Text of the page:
But this is a broad coalition which we formed initially when we met in Jeddah and then in Paris and concert once a year here at the Security Council. So we are fully committed to this fight against terrorism. We have been fighting terrorism for some time now and have always advocated that we need an international approach and solidarity and a common effort to totally eradicate this unwarranted and barbaric form of terrorism and activity.

BLITZER: Will you get involved militarily in addition to the political support you're providing the United States, like Saudi Arabia, Jordan, Bahrain, these other Arab countries?

SHOUKRY: I think it's important for various members of the coalition to have various roles, and these roles are being formulated as we go. It's still in the initial phases of the coalition's activity. But at this stage, we are concentrating on the political, concentrating on utilizing our religious institutions to impact the ability of these organizations to recruit new fighters. And of course, to cut off the funding and to provide information.

We have a very close cooperation in the information and intelligence fields with the United States and other European partners, and I think this is an important role.

Our military's doctrine has always been a defensive one, one to protect the Egyptian territory and people. And we will develop our strategy in cooperation with our other partners as this battle develops.

BLITZER: Does ISIS pose a threat to Egypt?

SHOUKRY: Of course. These organizations, whether they're called ISIS, whether they're called anything else, we have an ongoing battle in the Sinai with similar terrorist organizations and radical groups, as is the case in Libya, as is the case in Nigeria or in Somalia. They might call themselves different things, but they have the same, basic ideology. The basic desire to destroy the nation state concept and to this idea of rejecting anyone else's ideas.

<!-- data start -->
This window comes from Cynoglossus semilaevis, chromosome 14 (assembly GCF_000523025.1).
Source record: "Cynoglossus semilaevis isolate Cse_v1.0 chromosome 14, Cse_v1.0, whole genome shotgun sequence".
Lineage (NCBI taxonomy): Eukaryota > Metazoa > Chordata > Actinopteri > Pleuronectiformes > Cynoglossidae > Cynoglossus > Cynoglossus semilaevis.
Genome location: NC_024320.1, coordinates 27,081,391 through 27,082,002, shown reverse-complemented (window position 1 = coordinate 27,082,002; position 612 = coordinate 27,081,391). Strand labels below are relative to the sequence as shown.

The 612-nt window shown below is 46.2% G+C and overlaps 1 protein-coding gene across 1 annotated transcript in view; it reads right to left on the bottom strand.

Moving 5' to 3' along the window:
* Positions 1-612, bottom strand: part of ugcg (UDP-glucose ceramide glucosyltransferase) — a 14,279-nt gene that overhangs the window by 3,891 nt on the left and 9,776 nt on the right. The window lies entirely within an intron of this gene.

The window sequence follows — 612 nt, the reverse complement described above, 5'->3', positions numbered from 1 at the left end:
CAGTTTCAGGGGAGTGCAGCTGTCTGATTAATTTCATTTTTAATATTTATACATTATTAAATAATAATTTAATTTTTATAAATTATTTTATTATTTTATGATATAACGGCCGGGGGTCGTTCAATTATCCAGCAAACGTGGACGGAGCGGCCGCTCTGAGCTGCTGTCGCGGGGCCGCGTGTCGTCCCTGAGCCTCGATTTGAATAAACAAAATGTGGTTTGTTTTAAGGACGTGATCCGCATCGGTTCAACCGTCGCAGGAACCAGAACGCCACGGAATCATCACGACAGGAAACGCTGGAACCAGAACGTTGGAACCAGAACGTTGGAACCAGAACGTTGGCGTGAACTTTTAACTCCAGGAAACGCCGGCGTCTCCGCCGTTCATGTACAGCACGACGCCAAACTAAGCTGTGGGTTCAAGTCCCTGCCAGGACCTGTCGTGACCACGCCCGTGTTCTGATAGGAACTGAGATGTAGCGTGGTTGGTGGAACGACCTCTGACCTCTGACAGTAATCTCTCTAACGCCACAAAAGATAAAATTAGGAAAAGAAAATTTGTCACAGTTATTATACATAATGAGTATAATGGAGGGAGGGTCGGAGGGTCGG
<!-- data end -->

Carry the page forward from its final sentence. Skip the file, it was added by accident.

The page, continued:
BLITZER: So when the president of the United States said today before the United Nations General Assembly, the only language understood by killers like this is the language of force, you agree with President Obama?

SHOUKRY: We agree that they must be met by force as long as they use terrorism and they use force. It's the only way to eradicate them.

And we need to also apply ourselves to the political dimension related to the environment in which they have been able to gain ground and impact their ideological base and showing that Islam has nothing to do with what they are doing or perpetrating.

On the contrary, Islam, like any religion, whether it is Christianity, Judaism, or any other religion, is a religion of tolerance and acceptance.

BLITZER: As you know, there was a severe rift, a rift of a break in the longstanding, very close U.S.-Egyptian military-to-military relationship after the removal of the former president. How is that relationship? Has it bounced back? Is the relationship strong today, or are there still problems?

SHOUKRY: Let me tell you, there was never a rift with the relationship...

BLITZER: They started withholding some military equipment.

SHOUKRY: Even though Egypt never in any way impacted its military cooperation with the United States. We continue to provide all of the cooperation, all of the assistance in terms of our cooperation. And we never took any actions.

BLITZER: But the U.S. took some actions. SHOUKRY: Well, you'd have to ask the U.S. about that. Egypt, we've never...

BLITZER: But has all that stopped, though? Are you back to normal, in other words?

SHOUKRY: We are on the way to being back to normal. The issues related to some suspension of military aid, I hope, will be resolved. But again, I have to stress that Egypt has continued to actively engage the United States at military to military. And even on the political level, and we are interested to maintain our strong cooperation with the United States.

BLITZER: You're the foreign minister of Egypt. Does the Obama administration -- when you meet with top administration officials, whether the secretary of state, John Kerry, or others, do they keep raising the issues, the banning of the Muslim Brotherhood, the arrest of some journalists? Are those still thorns in the U.S.-Egyptian relationship?